Google Analytics 4: What has changed?

Now that Google Analytics 4 is available, we’re going to help you understand the fundamental changes that are happening behind the scenes before diving into the new features. Understanding the fundamentals will save you time and effort when explaining this new paradigm to your clients and stakeholders.

Now, it’s important to note that Universal Analytics isn’t going away anytime soon. It’s likely to be around for many more years, but it’s clear that Google Analytics 4 is the future of Google Analytics. Aside from the new tool parts, there is actually a lot more to be done. So, let’s take a closer look at the big four changes:

  • Device support for mobile and web all in one
  • A new, more unified data model
  • New reporting views inside the tool
  • A new perspective and a different approach to analytics

Track Multiple Devices on One Platform

Tracking mobile devices has always been a difficult task in Google Analytics. Because of the different technology, we needed a different approach. There has always been another version of Google Analytics for mobile app tracking, such as Google Analytics for Apps, Firebase Analytics, and the latest is Google Analytics for Firebase. The big problem was that these versions were very different from Google Analytics tracking for websites. They were so different that it was difficult to implement monitoring on both platforms.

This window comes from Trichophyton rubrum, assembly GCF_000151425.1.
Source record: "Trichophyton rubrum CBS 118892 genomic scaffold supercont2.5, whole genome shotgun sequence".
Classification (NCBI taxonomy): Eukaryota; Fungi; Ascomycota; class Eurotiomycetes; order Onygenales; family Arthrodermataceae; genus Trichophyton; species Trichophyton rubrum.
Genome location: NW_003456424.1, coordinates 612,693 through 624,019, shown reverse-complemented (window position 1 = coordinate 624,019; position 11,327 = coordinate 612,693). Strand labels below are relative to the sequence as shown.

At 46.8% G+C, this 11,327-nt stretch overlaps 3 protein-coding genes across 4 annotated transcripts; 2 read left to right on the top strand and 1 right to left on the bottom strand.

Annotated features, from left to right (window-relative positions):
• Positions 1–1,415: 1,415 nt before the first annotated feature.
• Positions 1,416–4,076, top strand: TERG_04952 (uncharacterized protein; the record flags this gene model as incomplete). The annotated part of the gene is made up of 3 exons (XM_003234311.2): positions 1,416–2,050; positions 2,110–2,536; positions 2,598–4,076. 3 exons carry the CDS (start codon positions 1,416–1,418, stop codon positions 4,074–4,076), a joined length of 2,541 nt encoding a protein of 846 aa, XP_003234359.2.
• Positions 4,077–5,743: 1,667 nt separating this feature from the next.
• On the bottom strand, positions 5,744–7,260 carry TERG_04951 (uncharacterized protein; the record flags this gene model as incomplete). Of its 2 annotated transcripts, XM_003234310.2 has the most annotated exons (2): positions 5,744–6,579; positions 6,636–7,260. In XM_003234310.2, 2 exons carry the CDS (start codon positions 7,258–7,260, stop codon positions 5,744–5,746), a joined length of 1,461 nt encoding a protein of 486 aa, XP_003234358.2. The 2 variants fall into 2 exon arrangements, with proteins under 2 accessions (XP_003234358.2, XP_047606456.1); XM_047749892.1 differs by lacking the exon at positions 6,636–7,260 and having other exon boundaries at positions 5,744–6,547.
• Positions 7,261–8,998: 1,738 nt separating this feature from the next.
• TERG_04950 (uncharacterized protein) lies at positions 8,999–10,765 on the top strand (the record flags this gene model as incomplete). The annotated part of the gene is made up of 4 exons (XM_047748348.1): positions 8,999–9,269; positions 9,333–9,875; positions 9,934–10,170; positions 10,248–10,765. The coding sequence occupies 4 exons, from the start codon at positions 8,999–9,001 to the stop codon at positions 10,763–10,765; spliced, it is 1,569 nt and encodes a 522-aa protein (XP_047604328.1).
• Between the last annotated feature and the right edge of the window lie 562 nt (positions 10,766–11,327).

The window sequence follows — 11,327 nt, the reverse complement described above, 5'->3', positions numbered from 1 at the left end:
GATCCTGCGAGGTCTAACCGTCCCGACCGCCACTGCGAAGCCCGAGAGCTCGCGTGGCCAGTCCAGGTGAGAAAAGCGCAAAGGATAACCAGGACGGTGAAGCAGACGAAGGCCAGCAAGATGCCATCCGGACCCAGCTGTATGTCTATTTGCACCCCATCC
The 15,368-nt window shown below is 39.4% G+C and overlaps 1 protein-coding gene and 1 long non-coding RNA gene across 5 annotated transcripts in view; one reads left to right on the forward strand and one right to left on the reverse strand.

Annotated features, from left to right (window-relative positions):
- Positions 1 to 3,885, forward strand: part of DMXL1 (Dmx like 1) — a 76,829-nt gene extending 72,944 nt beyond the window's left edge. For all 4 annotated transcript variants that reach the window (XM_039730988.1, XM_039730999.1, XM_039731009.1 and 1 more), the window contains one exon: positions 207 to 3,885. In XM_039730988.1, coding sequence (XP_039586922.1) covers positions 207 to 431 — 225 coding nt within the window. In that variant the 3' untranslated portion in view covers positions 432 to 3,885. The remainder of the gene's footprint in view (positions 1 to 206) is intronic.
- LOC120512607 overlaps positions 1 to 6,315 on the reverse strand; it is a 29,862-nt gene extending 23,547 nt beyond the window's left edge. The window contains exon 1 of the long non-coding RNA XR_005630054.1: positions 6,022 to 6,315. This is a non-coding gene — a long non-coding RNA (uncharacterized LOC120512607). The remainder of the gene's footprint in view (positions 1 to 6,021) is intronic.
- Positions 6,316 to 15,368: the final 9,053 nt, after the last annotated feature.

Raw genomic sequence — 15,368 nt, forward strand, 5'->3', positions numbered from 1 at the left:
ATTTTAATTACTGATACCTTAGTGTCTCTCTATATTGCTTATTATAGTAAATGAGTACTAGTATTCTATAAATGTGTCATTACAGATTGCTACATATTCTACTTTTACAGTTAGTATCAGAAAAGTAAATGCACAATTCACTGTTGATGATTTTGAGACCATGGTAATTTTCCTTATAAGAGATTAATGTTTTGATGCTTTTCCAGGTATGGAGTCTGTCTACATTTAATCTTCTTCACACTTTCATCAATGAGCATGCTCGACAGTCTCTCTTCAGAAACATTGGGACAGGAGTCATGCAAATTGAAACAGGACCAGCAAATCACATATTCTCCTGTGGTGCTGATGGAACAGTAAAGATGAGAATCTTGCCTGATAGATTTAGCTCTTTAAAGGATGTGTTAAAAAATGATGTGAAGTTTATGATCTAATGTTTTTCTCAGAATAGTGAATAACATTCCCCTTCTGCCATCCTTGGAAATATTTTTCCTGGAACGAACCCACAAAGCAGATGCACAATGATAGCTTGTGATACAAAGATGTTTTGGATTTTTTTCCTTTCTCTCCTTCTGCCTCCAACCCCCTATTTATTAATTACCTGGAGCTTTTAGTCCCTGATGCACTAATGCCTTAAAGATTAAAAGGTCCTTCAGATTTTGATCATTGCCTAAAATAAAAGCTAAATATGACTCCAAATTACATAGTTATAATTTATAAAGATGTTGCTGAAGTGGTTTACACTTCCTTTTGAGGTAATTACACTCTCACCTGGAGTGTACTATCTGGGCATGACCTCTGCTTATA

So, the first big change we have to mention is that you can now send multiple data feeds to Google Analytics 4. Now you can track not only your website but also your mobile devices in one account. There is an SDK for iOS and Android, as well as a Gtag-based JavaScript library for tracking your site. And now you can measure and archive incoming data in a single reporting interface and analyze it across devices. This is possible thanks to a new architecture that allows us to establish monitoring between devices and unify data points on these different devices. In addition, this includes the ability to track a user across multiple devices. Now, tracking page views, bounce rate, or time spent on site isn’t exactly the right fit for tracking a mobile app. This brings us to the second change, the new data model.

Unified Data Model

To unify all of these data collection methods and the data coming into the system from different devices, we have completely rethought how Google Analytics works. This is because mobile apps produce completely different data than mobile websites, using different charts and graphs to track data on both sides. So Google Analytics 4 gets rid of page views, transactions, social interactions and combines them under one concept.

Google Analytics 4 got rid of page views, transactions, social interactions and unified them under one concept. These are called events. Now, this is very useful because the event can be anything. You can call your event a page view, a screen view, or an app view. And then you can send all the data you want.

With each triggered event, you can also send additional information that describes the event in more detail. They are called event parameters. Mobile device with simplified tags for various events. You may be familiar with Universal Analytics options such as dimensions. For example, a purchase event might have properties such as order ID, receipts, items purchased, and so on.